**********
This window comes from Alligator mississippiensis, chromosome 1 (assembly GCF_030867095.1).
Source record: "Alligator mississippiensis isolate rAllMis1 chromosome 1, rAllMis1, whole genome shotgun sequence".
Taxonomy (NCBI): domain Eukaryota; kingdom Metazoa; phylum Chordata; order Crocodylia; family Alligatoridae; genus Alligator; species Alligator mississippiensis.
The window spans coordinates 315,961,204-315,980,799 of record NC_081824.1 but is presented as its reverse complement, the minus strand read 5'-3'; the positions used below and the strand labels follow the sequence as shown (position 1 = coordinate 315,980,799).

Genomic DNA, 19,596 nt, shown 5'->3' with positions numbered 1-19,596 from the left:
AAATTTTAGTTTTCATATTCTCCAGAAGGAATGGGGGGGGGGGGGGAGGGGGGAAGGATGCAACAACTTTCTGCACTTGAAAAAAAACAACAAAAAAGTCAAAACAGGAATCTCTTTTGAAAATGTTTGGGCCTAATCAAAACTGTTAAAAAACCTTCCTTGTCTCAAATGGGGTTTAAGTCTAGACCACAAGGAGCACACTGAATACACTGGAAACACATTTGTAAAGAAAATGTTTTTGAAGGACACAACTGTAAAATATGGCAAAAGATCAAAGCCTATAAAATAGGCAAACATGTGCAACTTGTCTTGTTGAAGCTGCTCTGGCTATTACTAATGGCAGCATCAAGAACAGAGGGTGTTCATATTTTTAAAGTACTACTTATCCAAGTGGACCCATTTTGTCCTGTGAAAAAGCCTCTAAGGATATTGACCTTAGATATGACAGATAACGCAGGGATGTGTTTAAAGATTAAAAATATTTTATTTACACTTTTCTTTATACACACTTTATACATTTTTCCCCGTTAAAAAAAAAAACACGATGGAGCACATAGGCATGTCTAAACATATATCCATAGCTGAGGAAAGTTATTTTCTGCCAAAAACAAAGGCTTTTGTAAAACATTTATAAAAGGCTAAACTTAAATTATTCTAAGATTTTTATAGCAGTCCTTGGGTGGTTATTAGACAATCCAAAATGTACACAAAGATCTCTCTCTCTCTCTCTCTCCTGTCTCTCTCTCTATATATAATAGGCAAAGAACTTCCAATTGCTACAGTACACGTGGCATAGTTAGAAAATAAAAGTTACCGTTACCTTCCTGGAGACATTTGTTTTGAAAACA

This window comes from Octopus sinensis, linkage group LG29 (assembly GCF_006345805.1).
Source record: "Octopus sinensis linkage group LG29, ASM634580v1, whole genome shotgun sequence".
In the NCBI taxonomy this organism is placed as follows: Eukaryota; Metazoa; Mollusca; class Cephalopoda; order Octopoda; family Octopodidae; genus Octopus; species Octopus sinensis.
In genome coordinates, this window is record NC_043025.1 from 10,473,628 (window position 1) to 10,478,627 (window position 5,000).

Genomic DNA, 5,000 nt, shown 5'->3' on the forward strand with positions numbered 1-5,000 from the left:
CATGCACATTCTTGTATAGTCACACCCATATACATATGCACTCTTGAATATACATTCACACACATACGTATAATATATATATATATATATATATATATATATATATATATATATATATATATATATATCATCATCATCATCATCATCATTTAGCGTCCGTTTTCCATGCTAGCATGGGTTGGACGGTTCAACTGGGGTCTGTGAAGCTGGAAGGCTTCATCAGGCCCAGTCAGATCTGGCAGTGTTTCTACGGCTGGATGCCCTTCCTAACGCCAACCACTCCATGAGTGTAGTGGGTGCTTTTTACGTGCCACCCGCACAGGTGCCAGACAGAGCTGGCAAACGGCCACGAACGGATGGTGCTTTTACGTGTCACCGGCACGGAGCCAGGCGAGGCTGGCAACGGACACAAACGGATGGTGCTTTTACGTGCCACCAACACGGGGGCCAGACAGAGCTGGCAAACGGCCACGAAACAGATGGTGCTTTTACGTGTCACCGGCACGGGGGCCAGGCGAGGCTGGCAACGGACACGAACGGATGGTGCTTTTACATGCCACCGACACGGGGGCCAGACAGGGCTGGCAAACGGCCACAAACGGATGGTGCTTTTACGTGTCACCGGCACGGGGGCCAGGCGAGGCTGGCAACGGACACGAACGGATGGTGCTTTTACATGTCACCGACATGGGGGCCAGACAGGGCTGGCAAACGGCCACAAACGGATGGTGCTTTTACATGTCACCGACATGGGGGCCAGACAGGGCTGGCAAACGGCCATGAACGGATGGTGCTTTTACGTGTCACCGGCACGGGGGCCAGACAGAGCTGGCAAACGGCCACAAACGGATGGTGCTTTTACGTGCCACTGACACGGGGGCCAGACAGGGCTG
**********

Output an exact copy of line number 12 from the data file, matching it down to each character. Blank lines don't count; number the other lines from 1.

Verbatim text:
CATGCACATTCTTGTATAGTCACACCCATATACATATGCACTCTTGAATATACATTCACACACATACGTATAATATATATATATATATATATATATATATATATATATATATATATATATATATATATCATCATCATCATCATCATCATTTAGCGTCCGTTTTCCATGCTAGCATGGGTTGGACGGTTCAACTGGGGTCTGTGAAGCTGGAAGGCTTCATCAGGCCCAGTCAGATCTGGCAGTGTTTCTACGGCTGGATGCCCTTCCTAACGCCAACCACTCCATGAGTGTAGTGGGTGCTTTTTACGTGCCACCCGCACAGGTGCCAGACAGAGCTGGCAAACGGCCACGAACGGATGGTGCTTTTACGTGTCACCGGCACGGAGCCAGGCGAGGCTGGCAACGGACACAAACGGATGGTGCTTTTACGTGCCACCAACACGGGGGCCAGACAGAGCTGGCAAACGGCCACGAAACAGATGGTGCTTTTACGTGTCACCGGCACGGGGGCCAGGCGAGGCTGGCAACGGACACGAACGGATGGTGCTTTTACATGCCACCGACACGGGGGCCAGACAGGGCTGGCAAACGGCCACAAACGGATGGTGCTTTTACGTGTCACCGGCACGGGGGCCAGGCGAGGCTGGCAACGGACACGAACGGATGGTGCTTTTACATGTCACCGACATGGGGGCCAGACAGGGCTGGCAAACGGCCACAAACGGATGGTGCTTTTACATGTCACCGACATGGGGGCCAGACAGGGCTGGCAAACGGCCATGAACGGATGGTGCTTTTACGTGTCACCGGCACGGGGGCCAGACAGAGCTGGCAAACGGCCACAAACGGATGGTGCTTTTACGTGCCACTGACACGGGGGCCAGACAGGGCTG